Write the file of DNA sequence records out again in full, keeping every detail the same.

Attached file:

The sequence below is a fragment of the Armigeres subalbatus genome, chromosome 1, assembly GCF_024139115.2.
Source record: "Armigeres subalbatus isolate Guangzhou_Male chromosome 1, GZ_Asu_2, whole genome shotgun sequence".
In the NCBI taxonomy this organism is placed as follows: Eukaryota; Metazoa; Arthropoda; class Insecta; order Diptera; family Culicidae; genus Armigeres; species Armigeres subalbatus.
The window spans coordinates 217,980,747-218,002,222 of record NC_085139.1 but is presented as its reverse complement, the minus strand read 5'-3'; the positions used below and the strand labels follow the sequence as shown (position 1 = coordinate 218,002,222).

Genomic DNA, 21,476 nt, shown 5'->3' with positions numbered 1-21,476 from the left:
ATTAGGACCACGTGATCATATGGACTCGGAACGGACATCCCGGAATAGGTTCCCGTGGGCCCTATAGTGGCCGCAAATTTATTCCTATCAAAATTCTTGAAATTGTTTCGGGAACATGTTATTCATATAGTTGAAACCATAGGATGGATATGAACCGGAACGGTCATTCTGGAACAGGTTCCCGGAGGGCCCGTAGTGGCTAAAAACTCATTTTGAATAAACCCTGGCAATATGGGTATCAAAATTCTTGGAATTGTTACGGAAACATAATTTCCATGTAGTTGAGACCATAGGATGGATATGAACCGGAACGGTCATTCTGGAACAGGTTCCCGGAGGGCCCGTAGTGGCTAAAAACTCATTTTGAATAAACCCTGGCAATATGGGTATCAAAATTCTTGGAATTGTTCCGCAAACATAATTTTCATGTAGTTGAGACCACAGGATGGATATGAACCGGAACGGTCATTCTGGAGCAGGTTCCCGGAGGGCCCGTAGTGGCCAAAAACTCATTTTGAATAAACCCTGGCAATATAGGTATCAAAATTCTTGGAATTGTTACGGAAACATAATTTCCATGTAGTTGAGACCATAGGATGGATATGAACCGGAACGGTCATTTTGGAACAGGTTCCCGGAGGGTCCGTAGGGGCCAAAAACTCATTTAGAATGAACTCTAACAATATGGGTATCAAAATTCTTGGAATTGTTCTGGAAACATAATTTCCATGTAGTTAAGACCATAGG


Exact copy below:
The sequence below is a fragment of the Armigeres subalbatus genome, chromosome 1, assembly GCF_024139115.2.
Source record: "Armigeres subalbatus isolate Guangzhou_Male chromosome 1, GZ_Asu_2, whole genome shotgun sequence".
In the NCBI taxonomy this organism is placed as follows: Eukaryota; Metazoa; Arthropoda; class Insecta; order Diptera; family Culicidae; genus Armigeres; species Armigeres subalbatus.
The window spans coordinates 217,980,747-218,002,222 of record NC_085139.1 but is presented as its reverse complement, the minus strand read 5'-3'; the positions used below and the strand labels follow the sequence as shown (position 1 = coordinate 218,002,222).

Genomic DNA, 21,476 nt, shown 5'->3' with positions numbered 1-21,476 from the left:
ATTAGGACCACGTGATCATATGGACTCGGAACGGACATCCCGGAATAGGTTCCCGTGGGCCCTATAGTGGCCGCAAATTTATTCCTATCAAAATTCTTGAAATTGTTTCGGGAACATGTTATTCATATAGTTGAAACCATAGGATGGATATGAACCGGAACGGTCATTCTGGAACAGGTTCCCGGAGGGCCCGTAGTGGCTAAAAACTCATTTTGAATAAACCCTGGCAATATGGGTATCAAAATTCTTGGAATTGTTACGGAAACATAATTTCCATGTAGTTGAGACCATAGGATGGATATGAACCGGAACGGTCATTCTGGAACAGGTTCCCGGAGGGCCCGTAGTGGCTAAAAACTCATTTTGAATAAACCCTGGCAATATGGGTATCAAAATTCTTGGAATTGTTCCGCAAACATAATTTTCATGTAGTTGAGACCACAGGATGGATATGAACCGGAACGGTCATTCTGGAGCAGGTTCCCGGAGGGCCCGTAGTGGCCAAAAACTCATTTTGAATAAACCCTGGCAATATAGGTATCAAAATTCTTGGAATTGTTACGGAAACATAATTTCCATGTAGTTGAGACCATAGGATGGATATGAACCGGAACGGTCATTTTGGAACAGGTTCCCGGAGGGTCCGTAGGGGCCAAAAACTCATTTAGAATGAACTCTAACAATATGGGTATCAAAATTCTTGGAATTGTTCTGGAAACATAATTTCCATGTAGTTAAGACCATAGG